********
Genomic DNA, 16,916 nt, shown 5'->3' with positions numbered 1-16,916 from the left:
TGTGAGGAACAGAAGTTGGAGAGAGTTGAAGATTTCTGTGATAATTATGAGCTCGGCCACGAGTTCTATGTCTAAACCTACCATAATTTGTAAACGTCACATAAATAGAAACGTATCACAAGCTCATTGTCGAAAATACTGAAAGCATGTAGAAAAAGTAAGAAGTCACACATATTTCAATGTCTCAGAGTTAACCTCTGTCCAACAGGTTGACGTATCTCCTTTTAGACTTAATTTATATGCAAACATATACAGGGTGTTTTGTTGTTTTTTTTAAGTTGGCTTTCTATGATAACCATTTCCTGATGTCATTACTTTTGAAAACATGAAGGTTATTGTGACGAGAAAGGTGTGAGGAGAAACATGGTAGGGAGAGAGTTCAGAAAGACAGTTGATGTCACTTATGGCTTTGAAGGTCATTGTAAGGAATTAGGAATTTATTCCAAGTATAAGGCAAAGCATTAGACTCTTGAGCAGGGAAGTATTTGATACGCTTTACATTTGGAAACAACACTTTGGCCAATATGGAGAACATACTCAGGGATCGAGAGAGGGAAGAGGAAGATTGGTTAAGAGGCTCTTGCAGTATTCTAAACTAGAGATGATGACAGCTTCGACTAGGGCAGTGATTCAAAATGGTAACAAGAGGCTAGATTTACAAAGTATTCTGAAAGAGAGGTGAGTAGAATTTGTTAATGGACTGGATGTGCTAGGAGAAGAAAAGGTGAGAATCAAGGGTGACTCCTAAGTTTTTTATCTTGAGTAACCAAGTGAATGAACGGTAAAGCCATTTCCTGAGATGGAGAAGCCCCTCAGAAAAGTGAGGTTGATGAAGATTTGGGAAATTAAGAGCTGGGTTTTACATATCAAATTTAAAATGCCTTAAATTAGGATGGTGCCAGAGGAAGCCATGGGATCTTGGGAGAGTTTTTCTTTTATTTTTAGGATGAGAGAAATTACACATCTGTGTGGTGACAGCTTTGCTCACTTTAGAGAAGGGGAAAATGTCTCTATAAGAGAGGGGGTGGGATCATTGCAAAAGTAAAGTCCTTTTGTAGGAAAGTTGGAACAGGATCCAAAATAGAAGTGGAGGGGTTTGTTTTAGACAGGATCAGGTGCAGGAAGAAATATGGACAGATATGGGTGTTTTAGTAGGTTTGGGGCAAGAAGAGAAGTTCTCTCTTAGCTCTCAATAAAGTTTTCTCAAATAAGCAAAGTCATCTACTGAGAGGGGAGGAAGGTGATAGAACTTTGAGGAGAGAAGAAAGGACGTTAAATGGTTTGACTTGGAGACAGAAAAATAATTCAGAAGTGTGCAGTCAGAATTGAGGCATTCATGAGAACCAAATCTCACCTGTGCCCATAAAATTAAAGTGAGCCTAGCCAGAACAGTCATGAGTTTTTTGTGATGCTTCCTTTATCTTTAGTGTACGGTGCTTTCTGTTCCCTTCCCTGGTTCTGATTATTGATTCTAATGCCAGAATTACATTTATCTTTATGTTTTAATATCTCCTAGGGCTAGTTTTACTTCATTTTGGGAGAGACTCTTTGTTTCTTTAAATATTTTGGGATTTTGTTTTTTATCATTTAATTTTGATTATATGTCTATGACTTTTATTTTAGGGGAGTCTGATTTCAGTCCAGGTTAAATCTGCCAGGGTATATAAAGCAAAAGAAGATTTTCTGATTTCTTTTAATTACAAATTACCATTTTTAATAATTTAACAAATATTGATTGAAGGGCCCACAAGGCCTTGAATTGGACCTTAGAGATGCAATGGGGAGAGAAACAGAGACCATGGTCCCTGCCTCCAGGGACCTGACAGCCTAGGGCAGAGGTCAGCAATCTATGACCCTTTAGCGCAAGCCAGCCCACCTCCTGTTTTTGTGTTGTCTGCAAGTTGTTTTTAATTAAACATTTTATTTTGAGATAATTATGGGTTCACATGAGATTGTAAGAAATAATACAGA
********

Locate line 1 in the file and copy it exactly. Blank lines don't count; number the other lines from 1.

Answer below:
Genomic DNA, 16,916 nt, shown 5'->3' with positions numbered 1-16,916 from the left: